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Sexual orientation disparities in mental health: the moderating role of educational attainment.
Soc Psychiatry Psychiatr Epidemiol. 2014 Sep; 49(9):1447-54.SP

Abstract

PURPOSE

Mental health disparities between sexual minorities and heterosexuals remain inadequately understood, especially across levels of educational attainment. The purpose of the present study was to test whether education modifies the association between sexual orientation and mental disorder.

METHODS

We compared the odds of past 12-month and lifetime psychiatric disorder prevalence (any Axis-I, any mood, any anxiety, any substance use, and comorbidity) between lesbian, gay, and bisexual (LGB) and heterosexual individuals by educational attainment (those with and without a bachelor's degree), adjusting for covariates, and tested for interaction between sexual orientation and educational attainment. Data are drawn from the National Epidemiologic Survey on Alcohol and Related Conditions, a nationally representative survey of non-institutionalized US adults (N = 34,653; 577 LGB).

RESULTS

Sexual orientation disparities in mental health are smaller among those with a college education. Specifically, the disparity in those with versus those without a bachelor's degree was attenuated by 100 % for any current mood disorder, 82 % for any current Axis-I disorder, 76 % for any current anxiety disorder, and 67 % for both any current substance use disorder and any current comorbidity. Further, the interaction between sexual orientation and education was statistically significant for any current Axis-I disorder, any current mood disorder, and any current anxiety disorder. Our findings for lifetime outcomes were similar.

CONCLUSIONS

The attenuated mental health disparity at higher education levels underscores the particular risk for disorder among LGBs with less education. Future studies should consider selection versus causal factors to explain the attenuated disparity we found at higher education levels.

Authors+Show Affiliations

Department of Epidemiology, Mailman School of Public Health, Columbia University, New York, NY, 10032, USA, dmb23@columbia.edu.No affiliation info availableNo affiliation info availableNo affiliation info available

Pub Type(s)

Journal Article
Research Support, N.I.H., Extramural

Language

eng

PubMed ID

24570204

Citation

Barnes, David M., et al. "Sexual Orientation Disparities in Mental Health: the Moderating Role of Educational Attainment." Social Psychiatry and Psychiatric Epidemiology, vol. 49, no. 9, 2014, pp. 1447-54.
Barnes DM, Hatzenbuehler ML, Hamilton AD, et al. Sexual orientation disparities in mental health: the moderating role of educational attainment. Soc Psychiatry Psychiatr Epidemiol. 2014;49(9):1447-54.
Barnes, D. M., Hatzenbuehler, M. L., Hamilton, A. D., & Keyes, K. M. (2014). Sexual orientation disparities in mental health: the moderating role of educational attainment. Social Psychiatry and Psychiatric Epidemiology, 49(9), 1447-54. https://doi.org/10.1007/s00127-014-0849-5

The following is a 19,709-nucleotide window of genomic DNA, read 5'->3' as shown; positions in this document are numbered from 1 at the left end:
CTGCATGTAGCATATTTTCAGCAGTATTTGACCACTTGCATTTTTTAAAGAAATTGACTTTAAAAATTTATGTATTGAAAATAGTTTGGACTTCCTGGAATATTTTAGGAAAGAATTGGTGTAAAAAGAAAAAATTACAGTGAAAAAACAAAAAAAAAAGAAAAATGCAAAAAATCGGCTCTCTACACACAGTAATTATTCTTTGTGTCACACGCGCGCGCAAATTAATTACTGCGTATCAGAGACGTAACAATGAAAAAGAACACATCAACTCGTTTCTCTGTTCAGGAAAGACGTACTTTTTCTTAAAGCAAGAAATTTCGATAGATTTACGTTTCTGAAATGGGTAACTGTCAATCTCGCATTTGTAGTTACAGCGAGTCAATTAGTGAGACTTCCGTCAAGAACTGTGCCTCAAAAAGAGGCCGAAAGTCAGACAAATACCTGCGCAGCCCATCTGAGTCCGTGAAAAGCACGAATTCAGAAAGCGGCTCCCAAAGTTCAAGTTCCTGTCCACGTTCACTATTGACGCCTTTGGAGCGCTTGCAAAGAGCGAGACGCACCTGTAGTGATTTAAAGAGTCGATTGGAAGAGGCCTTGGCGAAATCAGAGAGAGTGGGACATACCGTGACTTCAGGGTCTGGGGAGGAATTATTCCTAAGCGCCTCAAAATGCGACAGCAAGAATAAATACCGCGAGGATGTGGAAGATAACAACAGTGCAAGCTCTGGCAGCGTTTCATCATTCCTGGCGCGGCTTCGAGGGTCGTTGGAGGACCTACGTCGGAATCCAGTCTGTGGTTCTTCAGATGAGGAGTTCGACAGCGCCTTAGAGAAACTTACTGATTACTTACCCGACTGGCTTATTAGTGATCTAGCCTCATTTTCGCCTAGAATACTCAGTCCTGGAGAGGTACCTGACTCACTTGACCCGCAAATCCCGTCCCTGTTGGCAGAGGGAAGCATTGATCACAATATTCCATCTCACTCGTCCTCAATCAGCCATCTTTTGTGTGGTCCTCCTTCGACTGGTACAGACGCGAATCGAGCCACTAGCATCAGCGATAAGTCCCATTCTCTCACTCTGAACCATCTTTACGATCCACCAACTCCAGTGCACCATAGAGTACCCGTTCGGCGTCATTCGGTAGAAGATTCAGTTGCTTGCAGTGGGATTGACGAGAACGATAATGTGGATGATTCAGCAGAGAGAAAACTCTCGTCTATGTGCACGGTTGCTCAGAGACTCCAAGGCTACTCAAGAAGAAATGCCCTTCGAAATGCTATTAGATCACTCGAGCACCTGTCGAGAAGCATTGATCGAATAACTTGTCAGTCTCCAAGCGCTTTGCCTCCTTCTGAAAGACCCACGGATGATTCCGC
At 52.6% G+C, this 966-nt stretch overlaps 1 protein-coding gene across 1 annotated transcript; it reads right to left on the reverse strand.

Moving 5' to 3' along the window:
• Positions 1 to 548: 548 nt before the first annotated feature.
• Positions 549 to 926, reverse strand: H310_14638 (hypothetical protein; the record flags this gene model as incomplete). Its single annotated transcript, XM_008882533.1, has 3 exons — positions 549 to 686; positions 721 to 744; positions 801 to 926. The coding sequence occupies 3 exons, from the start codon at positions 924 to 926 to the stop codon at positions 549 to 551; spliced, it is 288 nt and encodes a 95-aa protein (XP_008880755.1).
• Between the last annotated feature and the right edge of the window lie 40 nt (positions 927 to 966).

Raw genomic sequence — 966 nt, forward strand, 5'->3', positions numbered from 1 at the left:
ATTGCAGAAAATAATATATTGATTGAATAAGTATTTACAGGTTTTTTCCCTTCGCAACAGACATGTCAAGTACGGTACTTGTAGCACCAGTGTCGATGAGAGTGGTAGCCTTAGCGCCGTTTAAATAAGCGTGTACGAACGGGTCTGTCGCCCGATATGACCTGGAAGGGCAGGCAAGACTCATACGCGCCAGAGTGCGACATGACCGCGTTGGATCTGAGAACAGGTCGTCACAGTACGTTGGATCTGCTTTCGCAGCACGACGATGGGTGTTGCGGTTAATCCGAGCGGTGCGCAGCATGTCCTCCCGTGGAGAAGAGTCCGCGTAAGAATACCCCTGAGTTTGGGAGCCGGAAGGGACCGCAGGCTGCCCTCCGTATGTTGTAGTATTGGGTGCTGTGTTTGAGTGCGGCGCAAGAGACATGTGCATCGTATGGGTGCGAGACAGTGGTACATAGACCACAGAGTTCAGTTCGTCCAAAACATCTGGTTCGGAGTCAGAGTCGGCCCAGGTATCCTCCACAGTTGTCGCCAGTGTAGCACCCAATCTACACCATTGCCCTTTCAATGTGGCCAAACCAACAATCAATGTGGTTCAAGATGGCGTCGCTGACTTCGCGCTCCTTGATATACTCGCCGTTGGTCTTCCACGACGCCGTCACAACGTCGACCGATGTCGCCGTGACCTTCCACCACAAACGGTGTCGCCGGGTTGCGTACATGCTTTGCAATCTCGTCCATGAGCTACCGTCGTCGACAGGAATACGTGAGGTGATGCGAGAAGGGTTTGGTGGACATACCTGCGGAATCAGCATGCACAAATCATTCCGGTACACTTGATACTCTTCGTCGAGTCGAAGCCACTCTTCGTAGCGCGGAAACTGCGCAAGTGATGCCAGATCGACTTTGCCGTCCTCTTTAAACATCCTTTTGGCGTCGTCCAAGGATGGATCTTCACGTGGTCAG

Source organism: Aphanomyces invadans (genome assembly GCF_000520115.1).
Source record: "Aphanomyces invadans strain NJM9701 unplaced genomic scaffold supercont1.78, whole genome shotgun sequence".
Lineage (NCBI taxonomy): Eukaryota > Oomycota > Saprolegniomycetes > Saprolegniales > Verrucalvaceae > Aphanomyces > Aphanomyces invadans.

Barnes DM, et al. Sexual Orientation Disparities in Mental Health: the Moderating Role of Educational Attainment. Soc Psychiatry Psychiatr Epidemiol. 2014;49(9):1447-54. PubMed PMID: 24570204.
* Article titles in AMA citation format should be in sentence-case
TY - JOUR T1 - Sexual orientation disparities in mental health: the moderating role of educational attainment. AU - Barnes,David M, AU - Hatzenbuehler,Mark L, AU - Hamilton,Ava D, AU - Keyes,Katherine M, Y1 - 2014/02/26/ PY - 2013/08/05/received PY - 2014/02/10/accepted PY - 2014/2/27/entrez PY - 2014/2/27/pubmed PY - 2015/5/20/medline SP - 1447 EP - 54 JF - Social psychiatry and psychiatric epidemiology JO - Soc Psychiatry Psychiatr Epidemiol VL - 49 IS - 9 N2 - PURPOSE: Mental health disparities between sexual minorities and heterosexuals remain inadequately understood, especially across levels of educational attainment. The purpose of the present study was to test whether education modifies the association between sexual orientation and mental disorder. METHODS: We compared the odds of past 12-month and lifetime psychiatric disorder prevalence (any Axis-I, any mood, any anxiety, any substance use, and comorbidity) between lesbian, gay, and bisexual (LGB) and heterosexual individuals by educational attainment (those with and without a bachelor's degree), adjusting for covariates, and tested for interaction between sexual orientation and educational attainment. Data are drawn from the National Epidemiologic Survey on Alcohol and Related Conditions, a nationally representative survey of non-institutionalized US adults (N = 34,653; 577 LGB). RESULTS: Sexual orientation disparities in mental health are smaller among those with a college education. Specifically, the disparity in those with versus those without a bachelor's degree was attenuated by 100 % for any current mood disorder, 82 % for any current Axis-I disorder, 76 % for any current anxiety disorder, and 67 % for both any current substance use disorder and any current comorbidity. Further, the interaction between sexual orientation and education was statistically significant for any current Axis-I disorder, any current mood disorder, and any current anxiety disorder. Our findings for lifetime outcomes were similar. CONCLUSIONS: The attenuated mental health disparity at higher education levels underscores the particular risk for disorder among LGBs with less education. Future studies should consider selection versus causal factors to explain the attenuated disparity we found at higher education levels. SN - 1433-9285 UR - https://www.unboundmedicine.com/medline/citation/24570204/Sexual_orientation_disparities_in_mental_health:_the_moderating_role_of_educational_attainment_ L2 - https://dx.doi.org/10.1007/s00127-014-0849-5 DB - PRIME DP - Unbound Medicine ER -